V. Girault and P. A. Raviart, Finite Element Approximation of the Navier–Stokes Equations, vol. 749 of Lecture Notes in Mathematics, Springer-Verlag, Berlin, Heidelberg, New York, 1979. Google Scholar

[9]

R. Glowinski, Numerical Methods for Nonlinear Variational Problems, Springer Series in Computational Physics, Springer-Verlag, New York, Berlin, Heidelberg, Tokyo, 1984. doi: 10.1007/978-3-662-12613-4. Google Scholar

[10]

A. Griewank and A. Walther, Evaluating Derivatives: Principles and Techniques of Algorithmic Differentiation, 2nd edition, Society for Industrial and Applied Mathematics, Philadelphia, PA, 2008. doi: 10.1137/1.9780898717761. Google Scholar

[11]

J. Haslinger, A note on contact shape optimization with semicoercive state problems, Appl. Math., 47 (2002), 397-410. doi: 10.1023/A:1021709907750. Google Scholar

[12]

J. Haslinger and R. A. E. Mäkinen, Introduction to Shape Optimization: Theory, Approximation, and Computation, Society for Industrial and Applied Mathematics, Philadelphia, PA, 2003. doi: 10.1137/1.9780898718690. Google Scholar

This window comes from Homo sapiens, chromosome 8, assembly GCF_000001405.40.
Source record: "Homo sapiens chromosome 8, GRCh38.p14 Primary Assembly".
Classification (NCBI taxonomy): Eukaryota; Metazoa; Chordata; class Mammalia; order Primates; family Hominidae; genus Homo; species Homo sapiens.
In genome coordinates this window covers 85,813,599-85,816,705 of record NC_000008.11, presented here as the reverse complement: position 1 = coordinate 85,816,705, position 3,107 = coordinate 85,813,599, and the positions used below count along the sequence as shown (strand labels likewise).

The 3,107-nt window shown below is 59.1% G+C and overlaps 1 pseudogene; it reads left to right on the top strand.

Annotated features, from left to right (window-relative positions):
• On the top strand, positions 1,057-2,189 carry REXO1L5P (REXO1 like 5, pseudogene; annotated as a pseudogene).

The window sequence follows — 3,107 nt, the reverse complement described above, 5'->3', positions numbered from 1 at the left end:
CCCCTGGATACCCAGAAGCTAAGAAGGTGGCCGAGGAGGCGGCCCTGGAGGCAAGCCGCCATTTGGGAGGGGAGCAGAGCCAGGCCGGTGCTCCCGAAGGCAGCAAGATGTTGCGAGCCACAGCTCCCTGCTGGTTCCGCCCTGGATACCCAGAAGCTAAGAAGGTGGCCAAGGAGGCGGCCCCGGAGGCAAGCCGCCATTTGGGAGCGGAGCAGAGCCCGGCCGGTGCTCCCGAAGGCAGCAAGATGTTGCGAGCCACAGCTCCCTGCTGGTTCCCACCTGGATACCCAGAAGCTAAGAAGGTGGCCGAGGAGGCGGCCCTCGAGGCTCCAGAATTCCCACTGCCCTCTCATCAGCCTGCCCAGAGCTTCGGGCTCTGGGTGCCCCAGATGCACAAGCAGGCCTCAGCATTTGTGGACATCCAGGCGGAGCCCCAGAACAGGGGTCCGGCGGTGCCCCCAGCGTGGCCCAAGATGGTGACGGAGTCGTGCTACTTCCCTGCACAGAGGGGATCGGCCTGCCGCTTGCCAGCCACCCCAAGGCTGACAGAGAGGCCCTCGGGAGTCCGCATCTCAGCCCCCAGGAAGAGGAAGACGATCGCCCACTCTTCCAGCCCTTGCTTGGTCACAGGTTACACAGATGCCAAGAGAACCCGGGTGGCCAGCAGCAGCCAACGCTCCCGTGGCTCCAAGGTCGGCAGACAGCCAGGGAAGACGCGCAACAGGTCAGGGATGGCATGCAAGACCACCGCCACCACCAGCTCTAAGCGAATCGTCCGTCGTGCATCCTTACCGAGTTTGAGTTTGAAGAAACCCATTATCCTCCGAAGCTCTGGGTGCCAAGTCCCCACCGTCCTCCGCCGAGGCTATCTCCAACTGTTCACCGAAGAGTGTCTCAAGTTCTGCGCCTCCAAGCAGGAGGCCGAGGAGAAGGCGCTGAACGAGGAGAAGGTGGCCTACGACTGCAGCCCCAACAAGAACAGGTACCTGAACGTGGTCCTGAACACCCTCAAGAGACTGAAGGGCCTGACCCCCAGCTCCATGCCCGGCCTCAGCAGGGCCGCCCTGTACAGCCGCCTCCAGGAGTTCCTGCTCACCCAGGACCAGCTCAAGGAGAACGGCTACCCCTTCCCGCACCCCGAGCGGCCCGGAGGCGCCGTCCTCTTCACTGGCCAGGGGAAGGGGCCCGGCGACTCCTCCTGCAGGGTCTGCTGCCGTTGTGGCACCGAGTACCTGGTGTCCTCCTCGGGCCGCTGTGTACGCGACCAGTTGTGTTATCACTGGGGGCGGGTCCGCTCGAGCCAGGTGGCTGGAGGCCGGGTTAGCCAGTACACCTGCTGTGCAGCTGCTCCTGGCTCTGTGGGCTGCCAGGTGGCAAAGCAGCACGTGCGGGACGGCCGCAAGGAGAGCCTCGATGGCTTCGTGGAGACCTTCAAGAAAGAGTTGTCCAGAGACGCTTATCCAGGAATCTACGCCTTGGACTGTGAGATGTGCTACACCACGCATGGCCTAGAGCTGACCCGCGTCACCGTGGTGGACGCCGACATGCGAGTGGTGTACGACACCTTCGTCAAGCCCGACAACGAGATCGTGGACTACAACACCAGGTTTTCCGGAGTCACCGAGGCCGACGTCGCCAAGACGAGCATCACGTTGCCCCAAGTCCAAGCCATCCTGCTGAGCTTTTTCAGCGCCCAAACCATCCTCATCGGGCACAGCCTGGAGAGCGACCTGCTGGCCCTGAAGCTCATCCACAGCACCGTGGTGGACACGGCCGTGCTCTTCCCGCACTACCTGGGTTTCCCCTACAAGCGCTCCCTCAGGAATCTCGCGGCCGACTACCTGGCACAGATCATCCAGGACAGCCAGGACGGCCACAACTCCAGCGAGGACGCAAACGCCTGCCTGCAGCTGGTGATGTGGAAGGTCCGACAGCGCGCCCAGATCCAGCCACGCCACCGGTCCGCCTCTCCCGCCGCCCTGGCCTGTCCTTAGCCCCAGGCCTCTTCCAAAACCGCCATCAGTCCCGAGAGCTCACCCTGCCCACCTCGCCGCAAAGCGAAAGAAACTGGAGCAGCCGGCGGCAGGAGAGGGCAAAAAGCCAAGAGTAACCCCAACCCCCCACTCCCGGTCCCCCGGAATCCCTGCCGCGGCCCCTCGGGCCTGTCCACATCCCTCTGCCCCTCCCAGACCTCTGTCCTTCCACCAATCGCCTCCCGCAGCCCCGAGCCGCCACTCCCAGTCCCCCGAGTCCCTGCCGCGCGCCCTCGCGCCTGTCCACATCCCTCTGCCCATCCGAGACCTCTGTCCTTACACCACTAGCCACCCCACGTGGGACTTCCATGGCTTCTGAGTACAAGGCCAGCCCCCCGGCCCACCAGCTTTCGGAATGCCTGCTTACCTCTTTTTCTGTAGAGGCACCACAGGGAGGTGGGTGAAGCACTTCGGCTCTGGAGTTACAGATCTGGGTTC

[13]

J. Haslinger and J. Stebel, Stokes problem with a solution dependent slip bound: Stability of solutions with respect to domains, ZAMM Z. Angew. Math. Mech., 96 (2016), 1049-1060. doi: 10.1002/zamm.201500117. Google Scholar

[14]

J. HaslingerJ. Stebel and T. Sassi, Shape optimization for Stokes problem with threshold slip, Applications of Mathematics, 59 (2014), 631-652. doi: 10.1007/s10492-014-0077-z. Google Scholar

[15]

H. Hervet and L. Léger, Flow with slip at the wall: From simple to complex fluids, C. R. Physique, 4 (2003), 241-249. doi: 10.1016/S1631-0705(03)00047-1. Google Scholar